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Peer Advice: Developing a Connection with your Graduate School Professors


If your undergraduate school was anything like mine, at a large public university, you know how big the classes were and how difficult it was to build a connection with your professors.

Fortunately, here at Marshall B. Ketchum University, it’s not intimidating at all, in fact we are given so many opportunities along the way to connect with our professors. You can think of developing strong relationships with professors as a form of networking in a field that you’ll be in for many years to come. These connections can be important both academically as well as professionally! Although it can be a little nerve-racking to find the courage to speak up and ask questions, you can always start small. One of the first opportunities provided to you in SCCO’s optometry program is before you even begin classes. Prior to the start of your first year, you get an e-mail from your faculty advisor, which is a professor from the optometry program that you can reach out to when you might need guidance. Oftentimes, students are reluctant to e-mail back or talk to their faculty advisor, but it’s important to remember that these advisors are here for you throughout school and that they want the best for you! When I e-mailed back my faculty advisor, Dr. Lee, just to say hi before the start of school, he was actually surprised since I was the only one in my group who reached out. After that, I was able to talk to him comfortably around campus and even ask him questions throughout my first year that I normally wouldn’t know who to ask.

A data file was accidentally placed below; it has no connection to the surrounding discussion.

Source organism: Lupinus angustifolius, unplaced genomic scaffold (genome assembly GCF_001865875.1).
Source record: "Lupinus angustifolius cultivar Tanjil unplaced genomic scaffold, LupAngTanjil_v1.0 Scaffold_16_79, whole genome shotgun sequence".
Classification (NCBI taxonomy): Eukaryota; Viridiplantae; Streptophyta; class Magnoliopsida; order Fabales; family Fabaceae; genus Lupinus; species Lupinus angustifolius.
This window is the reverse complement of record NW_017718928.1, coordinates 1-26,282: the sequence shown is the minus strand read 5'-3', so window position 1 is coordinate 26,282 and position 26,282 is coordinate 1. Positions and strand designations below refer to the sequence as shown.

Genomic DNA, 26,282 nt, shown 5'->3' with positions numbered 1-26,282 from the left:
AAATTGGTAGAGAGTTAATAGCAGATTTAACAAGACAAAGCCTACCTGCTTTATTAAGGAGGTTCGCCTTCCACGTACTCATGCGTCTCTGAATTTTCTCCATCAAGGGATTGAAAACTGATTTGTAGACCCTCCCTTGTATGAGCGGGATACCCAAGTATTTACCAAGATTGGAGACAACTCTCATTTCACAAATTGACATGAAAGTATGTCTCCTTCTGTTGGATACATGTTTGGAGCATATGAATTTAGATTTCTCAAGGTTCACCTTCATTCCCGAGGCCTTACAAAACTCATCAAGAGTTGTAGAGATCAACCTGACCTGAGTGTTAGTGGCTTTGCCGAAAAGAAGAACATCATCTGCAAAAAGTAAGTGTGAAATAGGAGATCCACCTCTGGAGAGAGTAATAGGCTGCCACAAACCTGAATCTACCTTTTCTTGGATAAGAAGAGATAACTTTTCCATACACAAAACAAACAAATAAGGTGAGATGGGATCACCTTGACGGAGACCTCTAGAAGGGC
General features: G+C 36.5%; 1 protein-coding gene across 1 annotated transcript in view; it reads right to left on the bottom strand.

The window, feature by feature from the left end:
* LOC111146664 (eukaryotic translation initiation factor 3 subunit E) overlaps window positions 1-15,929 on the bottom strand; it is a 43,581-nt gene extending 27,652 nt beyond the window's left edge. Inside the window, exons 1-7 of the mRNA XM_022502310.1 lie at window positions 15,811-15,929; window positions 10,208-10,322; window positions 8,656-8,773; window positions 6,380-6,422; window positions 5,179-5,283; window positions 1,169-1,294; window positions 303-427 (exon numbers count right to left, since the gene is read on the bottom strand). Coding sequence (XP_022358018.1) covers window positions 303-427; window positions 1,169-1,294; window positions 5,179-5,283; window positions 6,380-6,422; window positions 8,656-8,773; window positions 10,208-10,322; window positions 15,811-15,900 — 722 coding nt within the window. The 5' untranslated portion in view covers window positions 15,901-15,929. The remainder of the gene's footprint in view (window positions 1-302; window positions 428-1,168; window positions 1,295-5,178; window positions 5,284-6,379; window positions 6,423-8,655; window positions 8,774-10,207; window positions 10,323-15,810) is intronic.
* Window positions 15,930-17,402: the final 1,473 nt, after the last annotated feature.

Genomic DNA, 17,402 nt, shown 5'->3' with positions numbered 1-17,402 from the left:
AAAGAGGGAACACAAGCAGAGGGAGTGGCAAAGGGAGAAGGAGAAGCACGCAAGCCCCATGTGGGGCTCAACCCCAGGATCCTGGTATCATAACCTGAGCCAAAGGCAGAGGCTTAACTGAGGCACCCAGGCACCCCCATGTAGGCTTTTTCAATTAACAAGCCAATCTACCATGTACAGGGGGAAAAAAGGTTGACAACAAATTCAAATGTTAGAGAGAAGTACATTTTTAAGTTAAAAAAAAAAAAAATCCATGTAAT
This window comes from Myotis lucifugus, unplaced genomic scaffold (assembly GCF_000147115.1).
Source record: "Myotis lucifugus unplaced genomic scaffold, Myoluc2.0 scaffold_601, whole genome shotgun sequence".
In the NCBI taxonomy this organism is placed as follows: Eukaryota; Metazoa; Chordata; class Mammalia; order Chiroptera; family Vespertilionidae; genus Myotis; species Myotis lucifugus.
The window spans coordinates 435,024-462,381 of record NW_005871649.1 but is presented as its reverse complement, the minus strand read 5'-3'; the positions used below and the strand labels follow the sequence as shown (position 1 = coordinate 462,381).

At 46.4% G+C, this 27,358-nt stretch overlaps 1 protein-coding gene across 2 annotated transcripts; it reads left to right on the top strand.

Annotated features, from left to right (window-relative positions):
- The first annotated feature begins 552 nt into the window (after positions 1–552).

Even beyond your personal faculty advisor, your professors for each class are far more accessible than ever before. They are always there after class for questions, available during office hours, open to one-on-one talks if needed, and a few of them even provide us students with their phone number in case we have questions! The class sizes are small and the lab sizes are even smaller. You end up spending so much time with your lab instructors in an intimate setting that building a connection with them is easy. These are the same professors and doctors that you will be working under in the following years in clinic, so having a good relationship with them could be helpful! Additionally, these professors here at MBKU have so much knowledge and so many clinical pearls that being comfortable enough to reach out to them outside of class will be beneficial to you as a student and practitioner.

Group of students at a conference